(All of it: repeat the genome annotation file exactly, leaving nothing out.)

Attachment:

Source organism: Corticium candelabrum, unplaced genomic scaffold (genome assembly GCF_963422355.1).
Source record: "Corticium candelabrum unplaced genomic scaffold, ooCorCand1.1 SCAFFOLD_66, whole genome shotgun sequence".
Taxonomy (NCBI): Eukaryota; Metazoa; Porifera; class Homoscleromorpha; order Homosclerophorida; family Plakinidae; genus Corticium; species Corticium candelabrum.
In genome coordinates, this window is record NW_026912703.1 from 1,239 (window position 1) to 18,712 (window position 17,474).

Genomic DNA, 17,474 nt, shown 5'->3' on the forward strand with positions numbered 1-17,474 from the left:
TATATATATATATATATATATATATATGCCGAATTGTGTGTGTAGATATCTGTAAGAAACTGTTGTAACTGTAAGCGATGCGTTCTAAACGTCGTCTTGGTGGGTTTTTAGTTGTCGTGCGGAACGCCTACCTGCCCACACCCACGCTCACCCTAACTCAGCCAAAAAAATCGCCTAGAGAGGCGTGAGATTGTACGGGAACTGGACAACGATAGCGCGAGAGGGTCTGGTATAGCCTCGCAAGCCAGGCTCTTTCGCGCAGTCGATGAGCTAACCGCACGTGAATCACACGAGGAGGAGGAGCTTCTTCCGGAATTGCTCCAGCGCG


Source organism: Corticium candelabrum, unplaced genomic scaffold (genome assembly GCF_963422355.1).
Source record: "Corticium candelabrum unplaced genomic scaffold, ooCorCand1.1 SCAFFOLD_66, whole genome shotgun sequence".
Taxonomy (NCBI): Eukaryota; Metazoa; Porifera; class Homoscleromorpha; order Homosclerophorida; family Plakinidae; genus Corticium; species Corticium candelabrum.
In genome coordinates, this window is record NW_026912703.1 from 1,239 (window position 1) to 18,712 (window position 17,474).

Genomic DNA, 17,474 nt, shown 5'->3' on the forward strand with positions numbered 1-17,474 from the left:
TATATATATATATATATATATATATATGCCGAATTGTGTGTGTAGATATCTGTAAGAAACTGTTGTAACTGTAAGCGATGCGTTCTAAACGTCGTCTTGGTGGGTTTTTAGTTGTCGTGCGGAACGCCTACCTGCCCACACCCACGCTCACCCTAACTCAGCCAAAAAAATCGCCTAGAGAGGCGTGAGATTGTACGGGAACTGGACAACGATAGCGCGAGAGGGTCTGGTATAGCCTCGCAAGCCAGGCTCTTTCGCGCAGTCGATGAGCTAACCGCACGTGAATCACACGAGGAGGAGGAGCTTCTTCCGGAATTGCTCCAGCGCG